When your Fort Collins tenants have asked for permission to install a hot tub, you may be wondering what to respond to their inquiry. On the other hand, tenants who buy and install a hot tub usually cover all the costs and maintenance involved. However, owning a hot tub on the property may pose serious risks, many of which could end up with costly repairs, litigation, or much more. Before allowing your residents to have a hot tub, it is important first to understand all the risks and benefits that come with it.
When your property doesn’t already have a hot tub or swimming pool, you may be unsure about agreeing to let your tenant install one. From the two, a hot tub is far less expensive and requires far less alteration of the property. However, that doesn’t mean that there aren’t any implications for your property. For instance, most hot tubs should be installed on a concrete pad or another platform, most of which are permanent fixtures. While the padding might be in use while your current tenant is renting the home, what remains when they leave? Will they take the hot tub with them, or leave it behind? If they bring it, is it okay for you to have an empty concrete pad sitting in your yard? All these are questions you should ask and answer before making a decision.
From the start, you might see an opportunity to allow your tenants to set up a hot tub. Adding a hot tub to your rental property might be an attractive feature for future tenants. You can also be able to charge a higher rent right away by offering either a hot tub pad or a hot tub itself. If your tenant decides to leave the hot tub behind the moment that they leave, you could wind up with a nice little bump in your property values.
However, there are several issues to consider, as well. Hot tubs require quite a lot of maintenance. To keep a hot tub clean and properly maintained, it is imperative to test and adjust the spa water at least twice a week. The spa filter needs to be cleaned once a month, and the entire spa drained, scrubbed, and refilled three or four times a year. The spa cover should be removed and aired out twice a week to prevent mold, and the water levels carefully maintained. You may assume your tenant will do all of the upkeep, yet imagine a scenario where they don’t. A neglected hot tub could become a serious health hazard, at this point, it is no longer just your tenant’s problem, but yours as well. If your tenant leaves the hot tub behind, the maintenance – and costs involved – are now your responsibility.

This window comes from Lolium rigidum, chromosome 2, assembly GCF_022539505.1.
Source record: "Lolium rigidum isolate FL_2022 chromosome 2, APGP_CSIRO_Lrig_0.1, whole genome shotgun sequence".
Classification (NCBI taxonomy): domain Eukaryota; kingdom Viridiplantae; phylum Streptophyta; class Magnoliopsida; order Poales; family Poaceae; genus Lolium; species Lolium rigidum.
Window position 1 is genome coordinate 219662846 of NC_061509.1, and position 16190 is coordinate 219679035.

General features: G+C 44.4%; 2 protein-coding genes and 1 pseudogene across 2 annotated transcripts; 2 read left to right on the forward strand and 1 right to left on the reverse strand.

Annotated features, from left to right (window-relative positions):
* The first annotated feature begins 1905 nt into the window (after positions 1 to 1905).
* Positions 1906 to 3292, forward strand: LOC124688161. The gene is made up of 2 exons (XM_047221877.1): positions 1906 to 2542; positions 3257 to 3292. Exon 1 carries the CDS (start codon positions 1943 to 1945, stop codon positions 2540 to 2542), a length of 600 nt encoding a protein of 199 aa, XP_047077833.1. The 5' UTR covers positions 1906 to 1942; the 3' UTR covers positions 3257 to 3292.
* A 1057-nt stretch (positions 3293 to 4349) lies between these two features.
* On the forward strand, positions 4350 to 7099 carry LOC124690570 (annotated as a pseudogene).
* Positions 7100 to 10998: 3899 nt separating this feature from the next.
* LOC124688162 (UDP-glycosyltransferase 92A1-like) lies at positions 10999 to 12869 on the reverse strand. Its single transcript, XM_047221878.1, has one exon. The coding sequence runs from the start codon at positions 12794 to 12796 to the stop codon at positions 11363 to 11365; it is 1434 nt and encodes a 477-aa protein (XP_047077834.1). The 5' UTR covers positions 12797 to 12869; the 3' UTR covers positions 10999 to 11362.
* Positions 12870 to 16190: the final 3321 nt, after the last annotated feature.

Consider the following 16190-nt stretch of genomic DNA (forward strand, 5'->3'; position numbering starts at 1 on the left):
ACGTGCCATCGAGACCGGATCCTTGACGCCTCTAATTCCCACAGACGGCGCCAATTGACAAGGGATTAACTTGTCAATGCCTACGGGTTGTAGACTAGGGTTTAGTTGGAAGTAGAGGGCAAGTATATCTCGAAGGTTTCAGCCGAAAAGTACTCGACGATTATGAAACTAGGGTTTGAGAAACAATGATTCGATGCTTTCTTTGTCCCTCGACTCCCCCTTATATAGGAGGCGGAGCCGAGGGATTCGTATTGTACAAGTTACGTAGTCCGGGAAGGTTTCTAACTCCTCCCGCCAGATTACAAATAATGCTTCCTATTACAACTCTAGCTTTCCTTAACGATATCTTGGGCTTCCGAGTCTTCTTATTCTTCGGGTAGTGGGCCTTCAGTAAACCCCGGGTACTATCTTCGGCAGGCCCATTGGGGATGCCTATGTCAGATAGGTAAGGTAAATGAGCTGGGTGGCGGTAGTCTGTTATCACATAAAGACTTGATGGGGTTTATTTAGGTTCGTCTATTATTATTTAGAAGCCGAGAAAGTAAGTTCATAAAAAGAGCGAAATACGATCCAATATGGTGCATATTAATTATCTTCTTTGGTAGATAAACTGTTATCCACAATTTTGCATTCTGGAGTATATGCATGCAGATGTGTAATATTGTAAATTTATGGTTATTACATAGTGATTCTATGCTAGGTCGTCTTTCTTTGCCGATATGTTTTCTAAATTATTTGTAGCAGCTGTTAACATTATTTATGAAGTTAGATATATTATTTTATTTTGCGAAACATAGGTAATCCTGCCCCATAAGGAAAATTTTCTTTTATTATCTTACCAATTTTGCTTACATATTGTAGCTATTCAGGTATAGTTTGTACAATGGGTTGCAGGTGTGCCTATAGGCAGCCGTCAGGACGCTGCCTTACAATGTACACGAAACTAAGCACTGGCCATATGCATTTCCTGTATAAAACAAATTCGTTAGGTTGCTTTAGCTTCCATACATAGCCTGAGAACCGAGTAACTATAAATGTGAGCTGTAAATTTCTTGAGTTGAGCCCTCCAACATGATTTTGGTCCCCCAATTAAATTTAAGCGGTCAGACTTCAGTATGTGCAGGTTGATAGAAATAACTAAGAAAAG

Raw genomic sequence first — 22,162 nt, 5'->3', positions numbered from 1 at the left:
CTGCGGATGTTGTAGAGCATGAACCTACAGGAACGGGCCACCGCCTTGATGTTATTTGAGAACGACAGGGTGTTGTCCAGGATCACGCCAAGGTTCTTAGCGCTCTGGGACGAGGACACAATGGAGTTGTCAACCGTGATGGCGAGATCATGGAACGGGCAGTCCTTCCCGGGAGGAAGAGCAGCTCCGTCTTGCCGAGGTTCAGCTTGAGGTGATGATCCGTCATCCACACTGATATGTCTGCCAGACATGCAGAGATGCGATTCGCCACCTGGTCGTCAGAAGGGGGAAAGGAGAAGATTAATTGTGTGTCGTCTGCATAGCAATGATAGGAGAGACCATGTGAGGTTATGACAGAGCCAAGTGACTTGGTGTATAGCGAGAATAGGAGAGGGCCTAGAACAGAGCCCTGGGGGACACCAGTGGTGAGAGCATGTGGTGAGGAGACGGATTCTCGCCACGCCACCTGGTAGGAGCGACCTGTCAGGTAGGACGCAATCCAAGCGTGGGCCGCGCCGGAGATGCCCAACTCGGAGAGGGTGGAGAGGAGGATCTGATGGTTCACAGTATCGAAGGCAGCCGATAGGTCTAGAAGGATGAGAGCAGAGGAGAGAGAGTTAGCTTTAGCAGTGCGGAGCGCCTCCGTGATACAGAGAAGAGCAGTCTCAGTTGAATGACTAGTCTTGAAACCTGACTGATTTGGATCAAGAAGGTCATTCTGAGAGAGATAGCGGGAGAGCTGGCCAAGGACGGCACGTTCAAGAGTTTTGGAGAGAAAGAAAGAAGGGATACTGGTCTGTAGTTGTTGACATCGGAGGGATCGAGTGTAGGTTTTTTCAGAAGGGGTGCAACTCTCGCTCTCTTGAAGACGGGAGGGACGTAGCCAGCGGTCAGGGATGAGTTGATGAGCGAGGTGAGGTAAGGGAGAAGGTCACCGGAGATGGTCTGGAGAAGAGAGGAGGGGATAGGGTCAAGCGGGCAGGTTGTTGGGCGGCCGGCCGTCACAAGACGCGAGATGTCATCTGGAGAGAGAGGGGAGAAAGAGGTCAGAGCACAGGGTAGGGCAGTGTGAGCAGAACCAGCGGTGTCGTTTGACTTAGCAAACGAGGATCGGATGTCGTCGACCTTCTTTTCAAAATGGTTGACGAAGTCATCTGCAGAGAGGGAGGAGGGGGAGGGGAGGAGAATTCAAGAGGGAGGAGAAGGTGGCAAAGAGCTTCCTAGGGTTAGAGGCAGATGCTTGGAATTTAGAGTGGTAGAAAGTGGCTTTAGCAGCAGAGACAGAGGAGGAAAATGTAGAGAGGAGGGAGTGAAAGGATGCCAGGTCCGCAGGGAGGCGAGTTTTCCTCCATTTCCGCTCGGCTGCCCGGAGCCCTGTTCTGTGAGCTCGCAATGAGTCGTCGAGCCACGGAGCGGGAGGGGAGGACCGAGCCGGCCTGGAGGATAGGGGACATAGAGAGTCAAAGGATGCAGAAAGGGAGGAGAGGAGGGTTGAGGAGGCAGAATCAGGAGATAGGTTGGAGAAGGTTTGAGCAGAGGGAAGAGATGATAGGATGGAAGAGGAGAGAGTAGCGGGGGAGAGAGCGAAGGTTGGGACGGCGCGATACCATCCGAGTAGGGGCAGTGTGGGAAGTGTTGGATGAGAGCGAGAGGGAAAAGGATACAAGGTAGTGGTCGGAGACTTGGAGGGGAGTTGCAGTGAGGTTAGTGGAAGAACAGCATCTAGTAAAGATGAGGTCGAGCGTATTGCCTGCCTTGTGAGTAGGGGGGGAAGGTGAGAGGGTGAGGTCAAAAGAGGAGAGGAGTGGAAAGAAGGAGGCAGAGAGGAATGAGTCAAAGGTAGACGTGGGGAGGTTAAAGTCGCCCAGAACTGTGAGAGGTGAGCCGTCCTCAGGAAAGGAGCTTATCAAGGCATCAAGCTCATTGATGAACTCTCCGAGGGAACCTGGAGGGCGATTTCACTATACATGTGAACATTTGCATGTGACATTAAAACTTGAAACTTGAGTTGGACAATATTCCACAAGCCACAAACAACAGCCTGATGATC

Another thing to consider carefully is the increased risk of injury or death. When used properly, hot tubs are relatively safe. But wet surfaces can result in increased slips and falls, and any tub or pool always carries the risk of drowning. Everyone using the hot tub needs to be carefully supervised and follow proper safety precautions. Trusting your tenant to do this may sound like too big of a gamble since injuries from misuse could still become your legal nightmare. Also, several tenants might not want a hot tub for these very reasons, which would limit the choices of applicants when you try to consider a new tenant next time.
There are many reasons not to allow a hot tub on your Fort Collins rental property. But if you do decide to allow one, at a minimum, it is essential to require a separate agreement to help you mitigate the risks related. When you want your tenant to remove the hot tub or the concrete pad when they move out, you need to put that in writing, too. Either way, it is important to have a detailed discussion with your tenant about their request and then communicate your decision afterward.
If you’re managing rental properties in Fort Collins and would like more insight on how to write your lease agreement, the Fort Collins property managers at Real Property Management Property of the Rockies can help. Contact us online or call us at 970-658-0410 today.
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